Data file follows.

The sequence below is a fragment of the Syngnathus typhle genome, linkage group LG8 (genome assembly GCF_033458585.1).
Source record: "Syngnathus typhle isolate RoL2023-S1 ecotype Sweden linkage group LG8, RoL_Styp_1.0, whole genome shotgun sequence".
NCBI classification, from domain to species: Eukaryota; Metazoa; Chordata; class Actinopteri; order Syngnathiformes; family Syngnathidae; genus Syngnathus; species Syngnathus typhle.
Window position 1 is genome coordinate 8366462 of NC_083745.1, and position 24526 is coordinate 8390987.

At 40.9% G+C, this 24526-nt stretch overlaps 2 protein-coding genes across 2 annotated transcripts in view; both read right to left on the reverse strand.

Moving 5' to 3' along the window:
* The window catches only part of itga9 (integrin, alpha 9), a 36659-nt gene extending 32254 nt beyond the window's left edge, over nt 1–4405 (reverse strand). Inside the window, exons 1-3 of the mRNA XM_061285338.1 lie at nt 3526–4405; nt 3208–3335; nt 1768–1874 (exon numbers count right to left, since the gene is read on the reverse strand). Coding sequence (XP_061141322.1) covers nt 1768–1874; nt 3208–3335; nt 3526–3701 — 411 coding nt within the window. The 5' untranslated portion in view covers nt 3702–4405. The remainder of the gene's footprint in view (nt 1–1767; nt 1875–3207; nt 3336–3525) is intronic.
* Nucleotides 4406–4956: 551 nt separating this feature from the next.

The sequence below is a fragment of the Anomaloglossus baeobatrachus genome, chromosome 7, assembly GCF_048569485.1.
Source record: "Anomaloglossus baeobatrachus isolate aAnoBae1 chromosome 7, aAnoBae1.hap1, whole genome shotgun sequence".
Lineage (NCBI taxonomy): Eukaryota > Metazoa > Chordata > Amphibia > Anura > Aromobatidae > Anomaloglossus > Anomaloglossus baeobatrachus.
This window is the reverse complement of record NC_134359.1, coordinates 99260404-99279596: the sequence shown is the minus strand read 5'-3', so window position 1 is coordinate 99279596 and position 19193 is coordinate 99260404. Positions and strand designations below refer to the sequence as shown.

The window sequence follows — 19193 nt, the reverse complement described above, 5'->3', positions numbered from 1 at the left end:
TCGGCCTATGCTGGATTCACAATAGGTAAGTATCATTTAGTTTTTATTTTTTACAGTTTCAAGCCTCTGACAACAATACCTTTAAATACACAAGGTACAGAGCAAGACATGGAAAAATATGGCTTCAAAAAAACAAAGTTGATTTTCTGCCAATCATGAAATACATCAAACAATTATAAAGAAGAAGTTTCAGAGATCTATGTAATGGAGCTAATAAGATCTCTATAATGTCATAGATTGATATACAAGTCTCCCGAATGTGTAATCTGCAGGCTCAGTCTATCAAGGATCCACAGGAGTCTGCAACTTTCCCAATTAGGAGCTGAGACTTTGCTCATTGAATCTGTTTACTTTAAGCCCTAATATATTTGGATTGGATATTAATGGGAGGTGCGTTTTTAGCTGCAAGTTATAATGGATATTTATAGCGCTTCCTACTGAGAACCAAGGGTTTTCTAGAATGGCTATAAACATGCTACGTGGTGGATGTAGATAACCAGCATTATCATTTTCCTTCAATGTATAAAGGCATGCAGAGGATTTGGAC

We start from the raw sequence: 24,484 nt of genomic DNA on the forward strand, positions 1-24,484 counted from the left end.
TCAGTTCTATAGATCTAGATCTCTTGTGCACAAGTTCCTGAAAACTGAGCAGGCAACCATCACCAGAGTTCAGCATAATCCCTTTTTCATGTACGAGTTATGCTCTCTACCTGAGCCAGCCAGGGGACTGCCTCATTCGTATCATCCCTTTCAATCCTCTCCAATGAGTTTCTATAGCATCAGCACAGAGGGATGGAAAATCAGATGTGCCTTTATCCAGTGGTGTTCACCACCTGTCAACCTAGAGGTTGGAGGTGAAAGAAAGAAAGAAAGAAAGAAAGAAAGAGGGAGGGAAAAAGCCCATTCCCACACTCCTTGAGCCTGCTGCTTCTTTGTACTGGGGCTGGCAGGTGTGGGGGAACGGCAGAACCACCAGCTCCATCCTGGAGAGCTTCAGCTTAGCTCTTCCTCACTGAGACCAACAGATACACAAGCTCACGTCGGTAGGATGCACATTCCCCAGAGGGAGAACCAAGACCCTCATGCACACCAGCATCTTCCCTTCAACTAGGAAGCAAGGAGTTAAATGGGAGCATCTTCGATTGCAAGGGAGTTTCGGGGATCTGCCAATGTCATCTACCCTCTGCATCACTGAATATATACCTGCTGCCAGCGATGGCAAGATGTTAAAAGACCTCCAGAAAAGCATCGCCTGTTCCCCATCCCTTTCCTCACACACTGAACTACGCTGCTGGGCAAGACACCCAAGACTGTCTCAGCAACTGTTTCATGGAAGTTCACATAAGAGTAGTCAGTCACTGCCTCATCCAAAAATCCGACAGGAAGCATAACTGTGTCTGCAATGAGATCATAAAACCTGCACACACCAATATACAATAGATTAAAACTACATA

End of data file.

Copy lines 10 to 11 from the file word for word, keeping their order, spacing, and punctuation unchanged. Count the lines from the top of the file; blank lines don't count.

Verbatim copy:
Source record: "Anomaloglossus baeobatrachus isolate aAnoBae1 chromosome 7, aAnoBae1.hap1, whole genome shotgun sequence".
Lineage (NCBI taxonomy): Eukaryota > Metazoa > Chordata > Amphibia > Anura > Aromobatidae > Anomaloglossus > Anomaloglossus baeobatrachus.